A look at the missiles North Korea displayed at parade

A look at the missiles North Korea displayed at parade

A look at the missiles North Korea displayed at parade

The parade, the annual highlight of North Korea's most important holiday, came amid growing worldwide worries that North Korea may be preparing for its sixth nuclear test or a major missile launch, such as its first flight test of an ICBM capable of reaching US shores.

North Korea rolled out intercontinental ballistic missiles and other military hardware at a massive parade on Saturday to celebrate the birthday of the country's late founder, as third-generation leader Kim Jong Un looked on in delight. In a test launch in August previous year, the missile flew 500 kilometers (310 miles) after being launched from a submarine and crashed into waters near Japan, prompting Kim Jong Un to declare that North Korea had gained "perfect nuclear-attack capability".

"We're prepared to respond to an all-out war with an all-out war and we are ready to hit back with nuclear attacks of our own style against any nuclear attacks", Choe Ryong-Hae said in a speech at a ceremony before a large military parade started.

The show of military might came as the U.S. Navy sent the USS Carl Vinson strike group to the region.

The state TV also showed several KN-08 missiles being rolled out on trucks at the parade.

Ostensibly Saturday's event was to mark the 105th anniversary of Kim Il-Sung's birth - a date known as the "Day of the Sun" in the North - and a squadron of warplanes flew overhead forming the number. An official from South Korea's Defense Ministry couldn't immediately confirm whether any of the rockets represented a new type of ICBM.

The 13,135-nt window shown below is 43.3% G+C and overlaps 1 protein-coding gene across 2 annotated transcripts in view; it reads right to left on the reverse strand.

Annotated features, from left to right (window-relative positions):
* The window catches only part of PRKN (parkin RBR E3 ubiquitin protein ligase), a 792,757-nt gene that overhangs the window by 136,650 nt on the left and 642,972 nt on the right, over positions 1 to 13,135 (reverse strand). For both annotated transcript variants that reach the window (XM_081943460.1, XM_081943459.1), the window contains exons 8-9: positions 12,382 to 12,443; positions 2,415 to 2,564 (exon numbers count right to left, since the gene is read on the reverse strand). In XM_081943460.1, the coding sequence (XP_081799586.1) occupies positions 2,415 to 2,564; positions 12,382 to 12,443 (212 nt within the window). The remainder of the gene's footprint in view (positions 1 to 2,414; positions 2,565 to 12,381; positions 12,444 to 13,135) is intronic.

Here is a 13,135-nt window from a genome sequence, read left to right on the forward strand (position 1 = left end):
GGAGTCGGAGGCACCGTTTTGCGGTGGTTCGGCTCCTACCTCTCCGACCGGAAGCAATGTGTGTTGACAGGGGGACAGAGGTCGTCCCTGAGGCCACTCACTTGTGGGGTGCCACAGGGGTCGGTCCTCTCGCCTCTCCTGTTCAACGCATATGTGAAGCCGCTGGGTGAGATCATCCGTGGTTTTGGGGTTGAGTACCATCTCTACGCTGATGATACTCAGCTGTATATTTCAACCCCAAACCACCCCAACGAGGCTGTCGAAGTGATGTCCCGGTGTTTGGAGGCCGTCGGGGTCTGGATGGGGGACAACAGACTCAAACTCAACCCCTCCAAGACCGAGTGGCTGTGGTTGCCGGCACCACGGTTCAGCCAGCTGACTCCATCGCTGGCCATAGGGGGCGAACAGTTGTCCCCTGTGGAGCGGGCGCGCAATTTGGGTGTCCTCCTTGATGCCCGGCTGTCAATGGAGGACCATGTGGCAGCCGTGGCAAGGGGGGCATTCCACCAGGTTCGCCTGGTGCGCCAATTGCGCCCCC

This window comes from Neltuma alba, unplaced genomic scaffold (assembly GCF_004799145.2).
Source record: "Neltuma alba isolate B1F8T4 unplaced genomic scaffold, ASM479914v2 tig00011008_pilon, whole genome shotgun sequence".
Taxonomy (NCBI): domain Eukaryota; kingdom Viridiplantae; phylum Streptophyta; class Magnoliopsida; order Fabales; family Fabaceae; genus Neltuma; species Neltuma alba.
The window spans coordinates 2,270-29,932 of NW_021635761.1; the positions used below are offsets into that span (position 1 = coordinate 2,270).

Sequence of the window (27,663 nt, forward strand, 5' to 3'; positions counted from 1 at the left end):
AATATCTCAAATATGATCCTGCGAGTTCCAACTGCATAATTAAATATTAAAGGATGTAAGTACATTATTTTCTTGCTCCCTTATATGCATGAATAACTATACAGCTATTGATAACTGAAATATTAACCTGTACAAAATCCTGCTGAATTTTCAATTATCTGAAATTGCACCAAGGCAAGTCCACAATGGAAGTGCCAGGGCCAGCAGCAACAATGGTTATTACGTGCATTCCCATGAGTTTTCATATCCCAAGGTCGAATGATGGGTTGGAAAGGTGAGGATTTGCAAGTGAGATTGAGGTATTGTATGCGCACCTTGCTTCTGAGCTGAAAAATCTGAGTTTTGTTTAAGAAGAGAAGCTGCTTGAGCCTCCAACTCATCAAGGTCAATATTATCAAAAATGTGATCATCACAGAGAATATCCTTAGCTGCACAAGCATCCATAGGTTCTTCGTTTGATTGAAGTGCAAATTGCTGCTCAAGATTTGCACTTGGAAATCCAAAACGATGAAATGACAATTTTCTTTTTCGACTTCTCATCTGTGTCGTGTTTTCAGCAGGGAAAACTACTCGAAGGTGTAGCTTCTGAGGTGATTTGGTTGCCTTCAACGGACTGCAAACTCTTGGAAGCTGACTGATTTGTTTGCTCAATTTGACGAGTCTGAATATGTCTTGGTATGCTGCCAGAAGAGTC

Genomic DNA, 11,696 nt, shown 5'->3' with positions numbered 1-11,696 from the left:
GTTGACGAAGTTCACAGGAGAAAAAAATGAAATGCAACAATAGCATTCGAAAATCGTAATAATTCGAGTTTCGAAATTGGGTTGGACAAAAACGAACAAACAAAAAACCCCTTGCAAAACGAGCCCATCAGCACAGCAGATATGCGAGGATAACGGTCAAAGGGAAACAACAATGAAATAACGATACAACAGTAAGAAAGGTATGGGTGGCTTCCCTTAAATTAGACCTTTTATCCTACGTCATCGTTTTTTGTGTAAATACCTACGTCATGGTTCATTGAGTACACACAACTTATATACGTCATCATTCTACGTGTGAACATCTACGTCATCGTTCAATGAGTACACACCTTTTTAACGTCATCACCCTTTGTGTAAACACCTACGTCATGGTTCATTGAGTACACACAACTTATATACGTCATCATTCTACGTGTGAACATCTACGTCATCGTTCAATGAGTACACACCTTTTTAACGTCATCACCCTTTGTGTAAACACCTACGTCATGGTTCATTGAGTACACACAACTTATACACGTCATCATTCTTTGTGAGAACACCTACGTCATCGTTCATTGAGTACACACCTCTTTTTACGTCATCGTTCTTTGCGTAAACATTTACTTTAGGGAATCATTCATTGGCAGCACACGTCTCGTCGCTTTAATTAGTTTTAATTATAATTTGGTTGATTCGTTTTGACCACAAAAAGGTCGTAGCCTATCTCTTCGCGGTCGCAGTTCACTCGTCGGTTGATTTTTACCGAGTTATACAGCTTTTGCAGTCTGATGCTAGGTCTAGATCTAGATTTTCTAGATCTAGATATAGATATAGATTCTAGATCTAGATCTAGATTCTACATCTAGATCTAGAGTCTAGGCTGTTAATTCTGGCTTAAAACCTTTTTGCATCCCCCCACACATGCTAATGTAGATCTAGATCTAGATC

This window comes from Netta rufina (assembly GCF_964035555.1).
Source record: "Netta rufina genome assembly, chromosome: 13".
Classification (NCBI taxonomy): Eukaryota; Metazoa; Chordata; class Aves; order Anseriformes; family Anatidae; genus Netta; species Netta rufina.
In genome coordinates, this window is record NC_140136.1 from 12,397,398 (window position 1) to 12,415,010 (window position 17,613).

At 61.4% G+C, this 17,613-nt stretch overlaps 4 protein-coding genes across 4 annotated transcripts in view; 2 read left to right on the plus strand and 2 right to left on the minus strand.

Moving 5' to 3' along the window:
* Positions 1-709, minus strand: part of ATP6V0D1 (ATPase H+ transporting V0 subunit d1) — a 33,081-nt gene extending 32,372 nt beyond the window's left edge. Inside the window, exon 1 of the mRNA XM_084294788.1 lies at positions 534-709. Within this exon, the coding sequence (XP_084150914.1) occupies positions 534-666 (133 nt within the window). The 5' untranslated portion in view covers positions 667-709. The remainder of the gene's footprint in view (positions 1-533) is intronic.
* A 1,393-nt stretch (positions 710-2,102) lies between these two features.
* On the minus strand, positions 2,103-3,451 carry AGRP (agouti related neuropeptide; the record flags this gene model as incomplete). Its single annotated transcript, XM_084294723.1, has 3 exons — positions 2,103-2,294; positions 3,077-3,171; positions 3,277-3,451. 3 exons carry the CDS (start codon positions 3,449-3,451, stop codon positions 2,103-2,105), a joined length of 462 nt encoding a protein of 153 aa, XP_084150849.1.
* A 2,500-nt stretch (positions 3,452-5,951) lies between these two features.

But if the parade signaled a readiness for war, North Korea has long insisted that its goal is peace - and survival - with the growing arsenal a way to ensure that the government in Pyongyang is not easily overthrown.

"Though analysts questioned what was inside the missile shells, they said the appearance of a submarine-launched ballistic missile shows North Korea is progressing with its plan to launch missiles from anywhere in the sea".

DPRK stands for the official name of North Korea, the Democratic People's Republic of Korea. North Korean leader Kim Jong Un has appeared.

"Military analysts paid close attention to two new types of intercontinental ballistic missiles enclosed in canister launchers mounted on the backs of trucks - none of which had been displayed before".

The North's Korean People's Army (KPA) added its voice to the bellicose rhetoric yesterday with a statement threatening strikes against United States military bases and other targets in South Korea. These missiles concern South Korea because they're harder to detect before launch than liquid-fuel missiles, which need to be filled with fuel before launch and also require fuel trucks and other vehicles that could be spotted by satellites.

But now Pyongyang has threatened an "annihilating strike" if Trump "wages reckless provocation against us".

China, North Korea's sole supporter, has stepped in to calm the rising tensions.

Other senior officials joining Kim at the podium included Kim Won Hong, who the South Korean government had said earlier this year was sacked from his job as state security minister, presumably over corruption. The North also a year ago launched a long-range rocket that put a satellite into orbit, which Washington, Seoul and others saw as a banned test of missile technology.

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